Employees who are newly matched with a child for adoption and who have 26 weeks’ service when this happens are entitled to up to 26 weeks’ Ordinary Adoption Leave, and up to a further 26 weeks’ Additional Adoption Leave.
Employees who adopt individually are entitled to adoption leave and pay and where a couple adopt together, one member of the couple is entitled to adoption leave and pay. The couple can decide which partner will take adoption leave.
Employees don’t qualify for Statutory Adoption Leave or Pay if they:
- arrange a private adoption
- become a special guardian or kinship carer
- adopt a stepchild
- have a child through surrogacy
- adopt a family member.
Statutory adoption pay
Statutory adoption pay is 90% of their gross average weekly earnings for the first six weeks and then £145.18 or 90% of average weekly earnings before tax (whichever is lower) and is payable for the next 33 weeks.
Reclaiming Statutory Maternity, Paternity and Adoption Pay
You can usually reclaim 92% of employees’ Statutory Maternity (SMP), Paternity and Adoption Pay. You can reclaim 103% if your business qualifies for Small Employers’ Relief. You get this if you paid less than £45,000 in Class 1 National Insurance in the last complete tax year before the qualifying or matching week.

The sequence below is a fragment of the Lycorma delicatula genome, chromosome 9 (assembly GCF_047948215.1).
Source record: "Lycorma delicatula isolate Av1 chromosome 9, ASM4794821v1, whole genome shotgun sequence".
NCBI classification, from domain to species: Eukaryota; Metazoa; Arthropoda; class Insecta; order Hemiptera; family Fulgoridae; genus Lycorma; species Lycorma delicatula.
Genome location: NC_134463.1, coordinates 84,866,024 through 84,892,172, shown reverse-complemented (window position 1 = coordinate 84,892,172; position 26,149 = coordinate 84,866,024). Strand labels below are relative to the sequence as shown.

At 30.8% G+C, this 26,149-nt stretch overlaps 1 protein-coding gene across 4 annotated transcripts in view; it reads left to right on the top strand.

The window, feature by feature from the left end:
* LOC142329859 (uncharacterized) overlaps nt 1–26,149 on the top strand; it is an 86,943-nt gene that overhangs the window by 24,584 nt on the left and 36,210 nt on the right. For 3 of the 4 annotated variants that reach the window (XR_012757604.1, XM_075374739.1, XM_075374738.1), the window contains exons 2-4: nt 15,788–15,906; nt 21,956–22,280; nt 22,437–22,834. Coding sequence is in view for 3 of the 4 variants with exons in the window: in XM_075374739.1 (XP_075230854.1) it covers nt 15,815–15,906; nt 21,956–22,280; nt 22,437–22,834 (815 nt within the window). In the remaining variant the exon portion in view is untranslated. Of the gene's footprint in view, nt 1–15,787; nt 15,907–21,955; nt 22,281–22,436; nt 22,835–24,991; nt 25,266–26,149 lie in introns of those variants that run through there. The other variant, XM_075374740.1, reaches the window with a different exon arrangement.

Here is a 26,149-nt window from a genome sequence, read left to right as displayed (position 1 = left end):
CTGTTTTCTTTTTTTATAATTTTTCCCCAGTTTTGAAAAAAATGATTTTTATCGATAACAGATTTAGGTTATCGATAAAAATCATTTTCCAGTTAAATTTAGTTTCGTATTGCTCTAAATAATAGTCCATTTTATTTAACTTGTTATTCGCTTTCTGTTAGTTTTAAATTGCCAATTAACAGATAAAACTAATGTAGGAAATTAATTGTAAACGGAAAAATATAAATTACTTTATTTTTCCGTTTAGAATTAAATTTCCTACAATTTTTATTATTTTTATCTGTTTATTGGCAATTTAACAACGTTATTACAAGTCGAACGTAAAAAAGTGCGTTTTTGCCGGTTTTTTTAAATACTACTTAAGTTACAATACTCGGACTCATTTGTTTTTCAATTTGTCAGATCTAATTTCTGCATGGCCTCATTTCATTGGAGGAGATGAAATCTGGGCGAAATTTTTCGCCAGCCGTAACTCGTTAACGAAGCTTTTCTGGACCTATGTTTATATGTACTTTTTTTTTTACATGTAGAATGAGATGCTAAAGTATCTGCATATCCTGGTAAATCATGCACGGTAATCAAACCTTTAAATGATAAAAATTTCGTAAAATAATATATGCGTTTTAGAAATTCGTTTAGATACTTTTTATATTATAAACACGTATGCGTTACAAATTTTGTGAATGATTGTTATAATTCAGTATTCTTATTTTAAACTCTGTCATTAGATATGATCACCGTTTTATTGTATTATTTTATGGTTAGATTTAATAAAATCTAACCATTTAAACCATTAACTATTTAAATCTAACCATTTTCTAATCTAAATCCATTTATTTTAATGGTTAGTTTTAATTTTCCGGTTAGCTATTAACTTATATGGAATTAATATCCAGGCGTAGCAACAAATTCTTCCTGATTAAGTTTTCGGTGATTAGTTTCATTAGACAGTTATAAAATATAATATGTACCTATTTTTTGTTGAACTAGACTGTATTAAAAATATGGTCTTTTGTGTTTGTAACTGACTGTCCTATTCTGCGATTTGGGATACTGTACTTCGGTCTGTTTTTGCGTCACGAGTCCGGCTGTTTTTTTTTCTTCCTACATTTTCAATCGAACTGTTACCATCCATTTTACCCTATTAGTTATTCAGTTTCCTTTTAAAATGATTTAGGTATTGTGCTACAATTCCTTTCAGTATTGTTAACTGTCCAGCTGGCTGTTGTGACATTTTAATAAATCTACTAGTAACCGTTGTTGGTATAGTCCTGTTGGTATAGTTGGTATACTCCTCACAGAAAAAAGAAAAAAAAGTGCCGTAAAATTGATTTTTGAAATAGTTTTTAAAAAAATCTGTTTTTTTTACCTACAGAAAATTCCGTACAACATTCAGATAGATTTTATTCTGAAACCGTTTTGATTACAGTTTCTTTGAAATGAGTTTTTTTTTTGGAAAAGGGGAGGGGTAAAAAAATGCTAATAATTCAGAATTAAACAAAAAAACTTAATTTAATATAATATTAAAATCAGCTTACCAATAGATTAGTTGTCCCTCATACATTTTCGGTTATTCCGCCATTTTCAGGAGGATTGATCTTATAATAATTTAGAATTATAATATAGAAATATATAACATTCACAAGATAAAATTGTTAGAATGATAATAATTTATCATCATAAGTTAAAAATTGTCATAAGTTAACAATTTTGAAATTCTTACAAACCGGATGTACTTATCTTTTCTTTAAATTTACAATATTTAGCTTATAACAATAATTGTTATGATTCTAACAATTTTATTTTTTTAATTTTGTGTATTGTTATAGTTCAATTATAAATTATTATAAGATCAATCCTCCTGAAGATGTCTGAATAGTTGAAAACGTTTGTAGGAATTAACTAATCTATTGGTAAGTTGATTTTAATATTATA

Introducing flexible working practices can benefit everyone in your business. Many employers believe flexible working makes good business sense and brings about a range of improvements, including greater cost-efficencies and better staff morale.
There are many different forms of flexible working. Flexible working can include:
- part-time working
- working from home
- term-time working
- staggered hours.
Up until 2014, only the following employees had the right to apply to work flexibly:
- those that have a child aged 16 and under (or a disabled child aged under 18)
- those that are the carer for an adult as defined by the Department for Business, Energy and Industrial Strategy (BEIS)
- those that have worked for their employer for 26 weeks continuously at the date that the application is made
- those that have not made another application to work flexibly under the right during the past 12 months.